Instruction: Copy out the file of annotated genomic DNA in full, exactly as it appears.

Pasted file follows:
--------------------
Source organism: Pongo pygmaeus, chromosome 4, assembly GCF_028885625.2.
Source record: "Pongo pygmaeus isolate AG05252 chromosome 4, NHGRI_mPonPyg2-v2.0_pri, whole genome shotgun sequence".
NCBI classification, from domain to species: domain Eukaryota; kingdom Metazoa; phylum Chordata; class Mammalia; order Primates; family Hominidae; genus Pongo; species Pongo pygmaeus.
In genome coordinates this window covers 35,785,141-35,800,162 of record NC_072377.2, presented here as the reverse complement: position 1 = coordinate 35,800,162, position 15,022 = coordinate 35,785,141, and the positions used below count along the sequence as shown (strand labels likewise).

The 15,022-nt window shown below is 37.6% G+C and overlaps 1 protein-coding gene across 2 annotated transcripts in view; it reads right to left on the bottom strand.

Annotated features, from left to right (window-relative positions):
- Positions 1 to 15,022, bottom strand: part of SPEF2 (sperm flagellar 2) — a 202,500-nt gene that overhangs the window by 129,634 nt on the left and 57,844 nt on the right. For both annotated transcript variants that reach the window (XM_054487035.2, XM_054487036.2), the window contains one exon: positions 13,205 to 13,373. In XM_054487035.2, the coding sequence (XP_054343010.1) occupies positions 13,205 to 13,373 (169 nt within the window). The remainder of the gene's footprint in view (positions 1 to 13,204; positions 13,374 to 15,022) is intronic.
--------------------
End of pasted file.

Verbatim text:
Source organism: Pongo pygmaeus, chromosome 4, assembly GCF_028885625.2.
Source record: "Pongo pygmaeus isolate AG05252 chromosome 4, NHGRI_mPonPyg2-v2.0_pri, whole genome shotgun sequence".
NCBI classification, from domain to species: domain Eukaryota; kingdom Metazoa; phylum Chordata; class Mammalia; order Primates; family Hominidae; genus Pongo; species Pongo pygmaeus.
In genome coordinates this window covers 35,785,141-35,800,162 of record NC_072377.2, presented here as the reverse complement: position 1 = coordinate 35,800,162, position 15,022 = coordinate 35,785,141, and the positions used below count along the sequence as shown (strand labels likewise).

The 15,022-nt window shown below is 37.6% G+C and overlaps 1 protein-coding gene across 2 annotated transcripts in view; it reads right to left on the bottom strand.

Annotated features, from left to right (window-relative positions):
- Positions 1 to 15,022, bottom strand: part of SPEF2 (sperm flagellar 2) — a 202,500-nt gene that overhangs the window by 129,634 nt on the left and 57,844 nt on the right. For both annotated transcript variants that reach the window (XM_054487035.2, XM_054487036.2), the window contains one exon: positions 13,205 to 13,373. In XM_054487035.2, the coding sequence (XP_054343010.1) occupies positions 13,205 to 13,373 (169 nt within the window). The remainder of the gene's footprint in view (positions 1 to 13,204; positions 13,374 to 15,022) is intronic.